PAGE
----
Area college students help get out the vote on Election Day 

  • Isabella Pina, left, and Isadora De Alpino, University of Massachusetts students, make their way back to the car after voting and receiving a ride from Jack Eccles, a UMass student with UMass Democrats, part of a group offering a service to provide rides to the polls on Election Day. STAFF PHOTO/CAROL LOLLIS

  • Jack Eccles, a student with UMass Democrats, works on a schedule of who to pick up for a service the group was providing offering rides to the polls on Election Day. STAFF PHOTO/CAROL LOLLIS

  • Left, Isabella Pina and Isadora De Alpino, UMass students, walk to the Bangs Center in Amherst after receiving a ride from Jack Eccles, a student with UMass Democrats, who was part of a group offering a service to provide rides to the polls on Election Day. —STAFF PHOTO/CAROL LOLLIS

Staff Writer
Published: 11/6/2018 2:49:42 PM

AMHERST — As voters across the country participate in what many have described as one of the most critical midterm elections in recent memory, college-age students were taking the reins to get voters to the polls and cast ballots on Election Day.

On Tuesday, UMass Democrats, working with the John Page for Town Council campaign, were one student group that offered Amherst voters free rides to the polls. Page, a senior at UMass, is running for Amherst’s first-ever Town Council.

Although the program is open to the community as a whole, UMass senior and vice president of the UMass Democrats Jack Eccles said that the effort was created with students in mind.

“I’ve seen it a lot where people offer seniors rides to the polls, but I always thought it was ironic, because seniors are some of the most reliable voters,” Eccles said.

He added that voter turnout has been “pretty abysmal among students, especially in district 3.”

Page, who previously served on the UMass Democrats executive board, has continued to work with the group in efforts to get out the vote.

“The last aspect of engaging students is getting them to the polls on Election Day, so we’re trying to reduce any barriers,” Page told the Gazette. “And there is transportation, the PVTA is really good, but we’re trying to make it as easy as possible for anyone who wants to vote, to vote.”

Page added that the rides to the polls also provide an opportunity to talk to voters and inform them about voting in the local election.

“Whoever they’re voting for, we don’t care,” Page said from downtown Amherst on Tuesday. “What we care about is that they’re going out and voting.”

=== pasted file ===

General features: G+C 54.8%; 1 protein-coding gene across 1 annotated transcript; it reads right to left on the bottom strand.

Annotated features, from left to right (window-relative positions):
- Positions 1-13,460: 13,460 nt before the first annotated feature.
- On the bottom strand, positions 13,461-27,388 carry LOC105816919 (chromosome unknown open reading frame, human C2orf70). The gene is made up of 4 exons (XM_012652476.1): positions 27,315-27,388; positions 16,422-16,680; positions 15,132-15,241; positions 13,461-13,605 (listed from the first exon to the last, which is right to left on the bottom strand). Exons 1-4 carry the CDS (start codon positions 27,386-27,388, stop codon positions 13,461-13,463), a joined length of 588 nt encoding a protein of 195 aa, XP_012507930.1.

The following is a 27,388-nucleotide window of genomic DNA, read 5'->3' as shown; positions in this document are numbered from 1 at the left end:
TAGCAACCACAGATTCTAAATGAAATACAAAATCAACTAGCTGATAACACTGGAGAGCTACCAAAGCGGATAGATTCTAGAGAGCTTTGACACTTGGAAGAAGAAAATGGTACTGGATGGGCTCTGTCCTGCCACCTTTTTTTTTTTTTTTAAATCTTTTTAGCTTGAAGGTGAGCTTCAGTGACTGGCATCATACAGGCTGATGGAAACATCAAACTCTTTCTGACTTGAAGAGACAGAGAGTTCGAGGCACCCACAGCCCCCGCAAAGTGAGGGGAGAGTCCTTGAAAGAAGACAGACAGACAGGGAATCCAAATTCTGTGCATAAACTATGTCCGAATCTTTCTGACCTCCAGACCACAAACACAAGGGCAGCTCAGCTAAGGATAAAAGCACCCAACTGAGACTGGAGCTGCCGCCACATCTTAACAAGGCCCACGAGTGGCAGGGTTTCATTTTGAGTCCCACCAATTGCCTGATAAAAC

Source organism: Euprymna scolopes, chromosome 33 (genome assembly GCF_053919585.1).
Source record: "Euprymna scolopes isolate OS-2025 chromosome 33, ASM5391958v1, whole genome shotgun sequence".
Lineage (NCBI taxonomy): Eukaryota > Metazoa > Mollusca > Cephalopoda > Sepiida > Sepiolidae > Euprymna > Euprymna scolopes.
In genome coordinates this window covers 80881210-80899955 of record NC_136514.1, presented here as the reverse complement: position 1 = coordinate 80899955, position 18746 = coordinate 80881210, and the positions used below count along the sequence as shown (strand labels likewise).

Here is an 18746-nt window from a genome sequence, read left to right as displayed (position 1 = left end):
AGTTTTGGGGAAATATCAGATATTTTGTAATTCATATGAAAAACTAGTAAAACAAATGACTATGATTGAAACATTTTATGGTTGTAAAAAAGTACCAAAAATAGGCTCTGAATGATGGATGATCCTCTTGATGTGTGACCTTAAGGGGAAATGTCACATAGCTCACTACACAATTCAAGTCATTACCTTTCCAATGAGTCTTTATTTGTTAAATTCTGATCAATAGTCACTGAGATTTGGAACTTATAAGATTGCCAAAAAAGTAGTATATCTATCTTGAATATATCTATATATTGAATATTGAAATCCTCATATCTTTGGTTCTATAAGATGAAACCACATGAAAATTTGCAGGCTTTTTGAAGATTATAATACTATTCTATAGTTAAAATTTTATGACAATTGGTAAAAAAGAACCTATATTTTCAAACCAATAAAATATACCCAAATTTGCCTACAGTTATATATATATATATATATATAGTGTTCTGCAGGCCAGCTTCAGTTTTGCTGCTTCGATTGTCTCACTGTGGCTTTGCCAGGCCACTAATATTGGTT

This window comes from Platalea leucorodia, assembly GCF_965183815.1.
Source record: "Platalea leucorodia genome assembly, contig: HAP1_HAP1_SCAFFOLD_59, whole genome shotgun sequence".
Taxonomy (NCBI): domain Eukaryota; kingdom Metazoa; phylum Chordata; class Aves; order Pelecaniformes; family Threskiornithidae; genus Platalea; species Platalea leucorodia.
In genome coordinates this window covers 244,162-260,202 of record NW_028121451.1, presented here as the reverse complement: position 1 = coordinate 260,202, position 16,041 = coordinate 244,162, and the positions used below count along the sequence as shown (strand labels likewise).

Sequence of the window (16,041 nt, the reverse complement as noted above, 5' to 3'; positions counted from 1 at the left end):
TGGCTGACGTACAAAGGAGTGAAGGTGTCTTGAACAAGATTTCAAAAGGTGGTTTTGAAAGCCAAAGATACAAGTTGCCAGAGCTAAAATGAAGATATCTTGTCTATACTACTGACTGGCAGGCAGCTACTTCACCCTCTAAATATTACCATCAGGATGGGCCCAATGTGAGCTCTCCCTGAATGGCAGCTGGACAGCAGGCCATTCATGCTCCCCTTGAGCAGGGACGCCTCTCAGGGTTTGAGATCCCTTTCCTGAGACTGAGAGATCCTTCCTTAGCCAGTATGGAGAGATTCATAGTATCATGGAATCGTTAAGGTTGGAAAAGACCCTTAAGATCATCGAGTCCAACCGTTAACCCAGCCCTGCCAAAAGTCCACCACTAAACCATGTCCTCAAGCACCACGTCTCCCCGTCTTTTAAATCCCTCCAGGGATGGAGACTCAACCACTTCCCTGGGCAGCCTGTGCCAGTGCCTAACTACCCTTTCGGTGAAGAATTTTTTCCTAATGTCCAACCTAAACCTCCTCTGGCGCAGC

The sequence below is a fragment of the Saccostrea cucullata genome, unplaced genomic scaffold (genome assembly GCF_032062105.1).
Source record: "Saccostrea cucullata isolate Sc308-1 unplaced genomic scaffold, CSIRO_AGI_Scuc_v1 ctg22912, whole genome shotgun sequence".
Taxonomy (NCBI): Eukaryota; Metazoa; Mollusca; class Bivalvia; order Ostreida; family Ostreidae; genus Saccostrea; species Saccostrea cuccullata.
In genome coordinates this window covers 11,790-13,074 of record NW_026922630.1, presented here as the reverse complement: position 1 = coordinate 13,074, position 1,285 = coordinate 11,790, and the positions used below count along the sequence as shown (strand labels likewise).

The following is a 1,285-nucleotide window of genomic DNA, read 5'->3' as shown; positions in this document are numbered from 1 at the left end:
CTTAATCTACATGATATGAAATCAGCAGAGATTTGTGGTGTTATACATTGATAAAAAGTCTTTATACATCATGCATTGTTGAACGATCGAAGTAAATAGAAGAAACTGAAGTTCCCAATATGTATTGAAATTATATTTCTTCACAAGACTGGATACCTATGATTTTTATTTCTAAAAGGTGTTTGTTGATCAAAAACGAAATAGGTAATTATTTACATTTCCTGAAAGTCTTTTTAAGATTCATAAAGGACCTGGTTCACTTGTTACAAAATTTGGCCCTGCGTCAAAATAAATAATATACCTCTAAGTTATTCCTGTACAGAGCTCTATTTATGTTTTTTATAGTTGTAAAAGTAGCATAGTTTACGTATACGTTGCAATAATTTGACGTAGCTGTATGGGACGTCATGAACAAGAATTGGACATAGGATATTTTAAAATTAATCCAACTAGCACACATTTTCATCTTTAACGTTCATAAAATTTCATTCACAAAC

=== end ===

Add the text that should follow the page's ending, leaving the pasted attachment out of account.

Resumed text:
By around 12:30 p.m., about 40 people had signed up for a ride to the polls through UMass Democrats, with around 28 signing up prior to Election Day.

The UMass Democrats are focused on creating change at both the local and national level, Eccles said, adding that he believes having a student running for Town Council will help to energize other students to vote.

“I think a lot of times student decisions in Amherst can be made without consulting students, so I think especially if we can get students to vote in the Town Council (election), it can make a difference in the direction Amherst is going in,” Eccles said.

Maggie Micklo, a sophomore at Mount Holyoke College and vice president of Mount Holyoke College Democrats, said that that group drove around eight or nine people to the polls on Election Day by 1:45 p.m., as well as seven voters during the early voting period, and helped over 300 students register to vote or request absentee ballots during this election period.

The MHC Democrats offered rides to the polls to residents of South Hadley and surrounding communities, although they also focused primarily on students.

“We were just really looking for more ways to help,” Micklo said. “We’ve been wanting to get as many community members out to vote as possible, regardless of party.”

Isabella Pina and Isadora De Alpino, freshmen at UMass Amherst, caught a ride to the polls with the UMass Democrats as first-time voters.

“I was really excited to vote for the first time, and I didn’t really have another way to get there,” Pina said on using the service.

De Alpino had a similar motivation, stating, “I think voting is important, and I had no other way of getting to the polls.”

At Smith College, university vans were available to drive students to the polls from 9 a.m. to 5 p.m.

Sofia Barron-Kardos, a freshman at Smith, said that the school vans felt like the easiest way to get to the polls.

“It’s my first time voting here, so I don’t know the exact location or how to get there,” said Barron-Kardos, who is from San Francisco.

Barron-Kardos said that she has voted before in a local San Francisco election, but was drawn to register in Massachusetts due to her strong support for issues such as transgender rights, which are the subject of Question 3 on the ballot.

When asked if she considers herself to be a politically engaged person, Barron-Kardos said that it is a “luxury” to not be political when issues such as human rights are in the balance.

For Eccles, there are no excuses to abstain from voting.

“It’s so easy, and so important, that to not vote is shameful,” Eccles said.

Jacquelyn Voghel can be reached at
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